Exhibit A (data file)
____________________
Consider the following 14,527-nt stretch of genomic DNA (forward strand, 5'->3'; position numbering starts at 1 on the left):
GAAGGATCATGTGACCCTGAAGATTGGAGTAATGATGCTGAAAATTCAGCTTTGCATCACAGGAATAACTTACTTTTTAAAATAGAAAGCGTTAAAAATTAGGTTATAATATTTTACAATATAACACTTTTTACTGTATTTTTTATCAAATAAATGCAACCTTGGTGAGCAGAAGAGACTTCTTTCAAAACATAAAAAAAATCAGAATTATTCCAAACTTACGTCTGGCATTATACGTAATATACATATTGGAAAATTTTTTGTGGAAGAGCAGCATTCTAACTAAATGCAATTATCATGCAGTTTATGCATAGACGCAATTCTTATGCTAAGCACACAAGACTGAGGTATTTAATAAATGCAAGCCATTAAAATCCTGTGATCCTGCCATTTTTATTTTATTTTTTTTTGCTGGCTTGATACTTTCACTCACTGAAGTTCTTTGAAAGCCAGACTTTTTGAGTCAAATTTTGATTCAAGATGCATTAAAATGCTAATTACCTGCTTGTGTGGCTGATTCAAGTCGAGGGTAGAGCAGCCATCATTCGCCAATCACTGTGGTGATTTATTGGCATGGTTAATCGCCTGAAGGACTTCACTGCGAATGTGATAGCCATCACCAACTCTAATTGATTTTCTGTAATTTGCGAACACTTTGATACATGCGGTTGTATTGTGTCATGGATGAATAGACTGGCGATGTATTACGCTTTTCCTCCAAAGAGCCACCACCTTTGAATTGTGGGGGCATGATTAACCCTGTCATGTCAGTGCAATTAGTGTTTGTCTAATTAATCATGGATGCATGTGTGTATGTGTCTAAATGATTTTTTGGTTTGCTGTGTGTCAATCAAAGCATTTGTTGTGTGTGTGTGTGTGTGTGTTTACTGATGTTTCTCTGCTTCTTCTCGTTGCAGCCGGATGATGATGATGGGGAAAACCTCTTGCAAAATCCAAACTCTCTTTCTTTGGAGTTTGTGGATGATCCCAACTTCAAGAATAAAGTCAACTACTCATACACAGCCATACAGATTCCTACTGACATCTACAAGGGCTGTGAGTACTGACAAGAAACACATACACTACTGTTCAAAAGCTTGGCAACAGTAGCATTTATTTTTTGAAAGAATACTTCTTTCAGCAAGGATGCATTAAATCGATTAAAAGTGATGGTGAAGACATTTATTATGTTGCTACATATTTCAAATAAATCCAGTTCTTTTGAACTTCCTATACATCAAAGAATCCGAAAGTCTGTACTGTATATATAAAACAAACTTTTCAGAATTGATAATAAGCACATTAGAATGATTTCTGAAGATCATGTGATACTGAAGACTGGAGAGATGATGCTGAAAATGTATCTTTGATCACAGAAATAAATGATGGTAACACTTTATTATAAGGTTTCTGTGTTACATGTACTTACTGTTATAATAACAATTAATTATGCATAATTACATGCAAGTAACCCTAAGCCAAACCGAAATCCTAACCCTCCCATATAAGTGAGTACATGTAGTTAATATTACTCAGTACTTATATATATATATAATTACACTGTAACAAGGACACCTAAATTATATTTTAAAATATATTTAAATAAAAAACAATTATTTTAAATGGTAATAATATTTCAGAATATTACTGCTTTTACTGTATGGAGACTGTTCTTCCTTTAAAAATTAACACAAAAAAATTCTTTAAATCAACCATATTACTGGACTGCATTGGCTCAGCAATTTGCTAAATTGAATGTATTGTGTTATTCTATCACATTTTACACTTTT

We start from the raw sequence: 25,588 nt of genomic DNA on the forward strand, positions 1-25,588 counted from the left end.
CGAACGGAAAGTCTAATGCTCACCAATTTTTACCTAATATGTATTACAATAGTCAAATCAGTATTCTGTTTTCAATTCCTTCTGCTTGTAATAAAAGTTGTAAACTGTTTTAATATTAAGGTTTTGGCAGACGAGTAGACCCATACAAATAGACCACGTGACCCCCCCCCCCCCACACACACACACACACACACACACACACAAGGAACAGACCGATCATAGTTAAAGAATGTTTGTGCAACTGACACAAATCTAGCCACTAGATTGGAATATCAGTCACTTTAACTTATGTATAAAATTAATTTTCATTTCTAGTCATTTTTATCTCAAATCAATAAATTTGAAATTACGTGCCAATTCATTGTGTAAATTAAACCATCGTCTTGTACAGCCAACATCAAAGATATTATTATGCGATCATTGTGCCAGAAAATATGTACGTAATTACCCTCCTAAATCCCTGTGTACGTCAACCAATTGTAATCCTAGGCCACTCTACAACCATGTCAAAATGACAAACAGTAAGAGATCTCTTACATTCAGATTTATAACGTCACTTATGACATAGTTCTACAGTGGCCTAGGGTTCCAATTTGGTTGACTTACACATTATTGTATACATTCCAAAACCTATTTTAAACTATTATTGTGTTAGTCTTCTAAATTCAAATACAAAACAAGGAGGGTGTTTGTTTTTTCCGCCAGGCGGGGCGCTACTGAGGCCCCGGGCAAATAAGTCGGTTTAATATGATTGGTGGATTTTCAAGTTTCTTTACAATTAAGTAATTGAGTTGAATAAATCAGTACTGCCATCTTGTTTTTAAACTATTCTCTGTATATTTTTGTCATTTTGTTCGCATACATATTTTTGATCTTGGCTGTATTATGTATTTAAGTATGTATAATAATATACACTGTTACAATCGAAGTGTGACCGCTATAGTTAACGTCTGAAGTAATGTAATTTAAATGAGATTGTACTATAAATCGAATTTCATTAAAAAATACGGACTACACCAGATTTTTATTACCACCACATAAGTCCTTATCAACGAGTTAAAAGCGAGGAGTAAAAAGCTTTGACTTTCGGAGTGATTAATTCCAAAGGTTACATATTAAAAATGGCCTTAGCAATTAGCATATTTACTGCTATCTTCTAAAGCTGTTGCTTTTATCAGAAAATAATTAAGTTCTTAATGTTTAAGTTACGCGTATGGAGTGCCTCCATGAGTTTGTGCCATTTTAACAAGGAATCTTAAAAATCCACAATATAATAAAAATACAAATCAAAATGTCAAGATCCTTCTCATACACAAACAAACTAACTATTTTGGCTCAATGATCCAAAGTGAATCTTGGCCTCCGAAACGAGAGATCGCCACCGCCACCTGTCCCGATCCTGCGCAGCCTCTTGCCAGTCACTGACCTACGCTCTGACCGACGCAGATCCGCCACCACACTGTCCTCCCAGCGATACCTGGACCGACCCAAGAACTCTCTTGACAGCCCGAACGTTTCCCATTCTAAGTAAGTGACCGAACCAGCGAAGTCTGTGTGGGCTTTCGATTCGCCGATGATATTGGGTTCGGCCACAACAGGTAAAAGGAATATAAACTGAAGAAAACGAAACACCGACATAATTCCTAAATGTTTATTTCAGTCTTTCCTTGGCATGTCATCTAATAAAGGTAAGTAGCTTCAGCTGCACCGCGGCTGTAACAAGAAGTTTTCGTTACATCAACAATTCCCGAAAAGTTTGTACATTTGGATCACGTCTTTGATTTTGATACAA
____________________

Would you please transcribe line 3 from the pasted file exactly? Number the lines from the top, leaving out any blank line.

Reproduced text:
We start from the raw sequence: 25,588 nt of genomic DNA on the forward strand, positions 1-25,588 counted from the left end.